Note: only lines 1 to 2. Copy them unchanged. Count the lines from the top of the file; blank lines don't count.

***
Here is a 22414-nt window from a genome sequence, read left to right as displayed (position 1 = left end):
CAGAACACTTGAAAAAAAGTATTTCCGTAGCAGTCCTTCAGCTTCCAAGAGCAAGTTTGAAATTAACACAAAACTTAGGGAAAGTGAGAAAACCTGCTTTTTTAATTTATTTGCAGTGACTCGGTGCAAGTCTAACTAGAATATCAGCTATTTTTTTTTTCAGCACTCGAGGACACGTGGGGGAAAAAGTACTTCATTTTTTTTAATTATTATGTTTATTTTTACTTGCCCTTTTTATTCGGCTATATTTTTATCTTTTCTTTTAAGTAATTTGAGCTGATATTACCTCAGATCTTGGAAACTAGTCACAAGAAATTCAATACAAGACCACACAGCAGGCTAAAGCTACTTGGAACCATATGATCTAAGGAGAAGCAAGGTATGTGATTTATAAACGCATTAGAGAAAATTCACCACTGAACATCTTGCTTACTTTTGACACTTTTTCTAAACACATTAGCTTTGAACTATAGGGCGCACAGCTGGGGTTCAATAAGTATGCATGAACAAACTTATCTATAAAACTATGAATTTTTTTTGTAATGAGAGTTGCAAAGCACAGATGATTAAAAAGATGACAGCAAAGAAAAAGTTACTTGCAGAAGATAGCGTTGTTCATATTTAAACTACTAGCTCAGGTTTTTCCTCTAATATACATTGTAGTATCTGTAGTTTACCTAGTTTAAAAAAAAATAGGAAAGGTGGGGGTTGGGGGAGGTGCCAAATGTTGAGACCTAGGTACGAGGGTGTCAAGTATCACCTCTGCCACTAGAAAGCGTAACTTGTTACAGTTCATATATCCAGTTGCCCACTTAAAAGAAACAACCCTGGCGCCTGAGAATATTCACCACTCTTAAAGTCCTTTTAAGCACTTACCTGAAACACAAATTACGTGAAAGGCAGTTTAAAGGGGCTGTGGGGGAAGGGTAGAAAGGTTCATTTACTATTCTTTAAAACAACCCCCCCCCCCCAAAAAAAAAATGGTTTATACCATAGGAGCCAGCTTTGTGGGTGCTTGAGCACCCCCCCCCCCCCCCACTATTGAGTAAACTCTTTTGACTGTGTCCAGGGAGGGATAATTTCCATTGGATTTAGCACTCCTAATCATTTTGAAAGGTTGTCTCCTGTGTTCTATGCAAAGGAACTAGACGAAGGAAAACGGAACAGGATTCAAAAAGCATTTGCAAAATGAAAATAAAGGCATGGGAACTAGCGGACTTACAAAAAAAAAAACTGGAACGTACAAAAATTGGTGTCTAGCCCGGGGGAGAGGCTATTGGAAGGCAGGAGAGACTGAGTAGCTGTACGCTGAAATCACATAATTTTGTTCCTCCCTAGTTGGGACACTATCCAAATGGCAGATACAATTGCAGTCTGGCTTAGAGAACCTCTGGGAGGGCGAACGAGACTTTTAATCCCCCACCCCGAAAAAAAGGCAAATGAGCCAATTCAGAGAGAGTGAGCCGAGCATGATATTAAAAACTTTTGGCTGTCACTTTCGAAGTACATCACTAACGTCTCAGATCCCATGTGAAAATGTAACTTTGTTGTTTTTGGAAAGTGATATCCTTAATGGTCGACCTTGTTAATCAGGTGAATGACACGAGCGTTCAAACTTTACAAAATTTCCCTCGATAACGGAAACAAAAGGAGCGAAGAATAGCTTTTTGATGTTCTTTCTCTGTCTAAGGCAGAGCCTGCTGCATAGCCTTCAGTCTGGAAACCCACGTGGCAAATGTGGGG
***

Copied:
Here is a 22414-nt window from a genome sequence, read left to right as displayed (position 1 = left end):
CAGAACACTTGAAAAAAAGTATTTCCGTAGCAGTCCTTCAGCTTCCAAGAGCAAGTTTGAAATTAACACAAAACTTAGGGAAAGTGAGAAAACCTGCTTTTTTAATTTATTTGCAGTGACTCGGTGCAAGTCTAACTAGAATATCAGCTATTTTTTTTTTCAGCACTCGAGGACACGTGGGGGAAAAAGTACTTCATTTTTTTTAATTATTATGTTTATTTTTACTTGCCCTTTTTATTCGGCTATATTTTTATCTTTTCTTTTAAGTAATTTGAGCTGATATTACCTCAGATCTTGGAAACTAGTCACAAGAAATTCAATACAAGACCACACAGCAGGCTAAAGCTACTTGGAACCATATGATCTAAGGAGAAGCAAGGTATGTGATTTATAAACGCATTAGAGAAAATTCACCACTGAACATCTTGCTTACTTTTGACACTTTTTCTAAACACATTAGCTTTGAACTATAGGGCGCACAGCTGGGGTTCAATAAGTATGCATGAACAAACTTATCTATAAAACTATGAATTTTTTTTGTAATGAGAGTTGCAAAGCACAGATGATTAAAAAGATGACAGCAAAGAAAAAGTTACTTGCAGAAGATAGCGTTGTTCATATTTAAACTACTAGCTCAGGTTTTTCCTCTAATATACATTGTAGTATCTGTAGTTTACCTAGTTTAAAAAAAAATAGGAAAGGTGGGGGTTGGGGGAGGTGCCAAATGTTGAGACCTAGGTACGAGGGTGTCAAGTATCACCTCTGCCACTAGAAAGCGTAACTTGTTACAGTTCATATATCCAGTTGCCCACTTAAAAGAAACAACCCTGGCGCCTGAGAATATTCACCACTCTTAAAGTCCTTTTAAGCACTTACCTGAAACACAAATTACGTGAAAGGCAGTTTAAAGGGGCTGTGGGGGAAGGGTAGAAAGGTTCATTTACTATTCTTTAAAACAACCCCCCCCCCCCAAAAAAAAAATGGTTTATACCATAGGAGCCAGCTTTGTGGGTGCTTGAGCACCCCCCCCCCCCCCCACTATTGAGTAAACTCTTTTGACTGTGTCCAGGGAGGGATAATTTCCATTGGATTTAGCACTCCTAATCATTTTGAAAGGTTGTCTCCTGTGTTCTATGCAAAGGAACTAGACGAAGGAAAACGGAACAGGATTCAAAAAGCATTTGCAAAATGAAAATAAAGGCATGGGAACTAGCGGACTTACAAAAAAAAAAACTGGAACGTACAAAAATTGGTGTCTAGCCCGGGGGAGAGGCTATTGGAAGGCAGGAGAGACTGAGTAGCTGTACGCTGAAATCACATAATTTTGTTCCTCCCTAGTTGGGACACTATCCAAATGGCAGATACAATTGCAGTCTGGCTTAGAGAACCTCTGGGAGGGCGAACGAGACTTTTAATCCCCCACCCCGAAAAAAAGGCAAATGAGCCAATTCAGAGAGAGTGAGCCGAGCATGATATTAAAAACTTTTGGCTGTCACTTTCGAAGTACATCACTAACGTCTCAGATCCCATGTGAAAATGTAACTTTGTTGTTTTTGGAAAGTGATATCCTTAATGGTCGACCTTGTTAATCAGGTGAATGACACGAGCGTTCAAACTTTACAAAATTTCCCTCGATAACGGAAACAAAAGGAGCGAAGAATAGCTTTTTGATGTTCTTTCTCTGTCTAAGGCAGAGCCTGCTGCATAGCCTTCAGTCTGGAAACCCACGTGGCAAATGTGGGG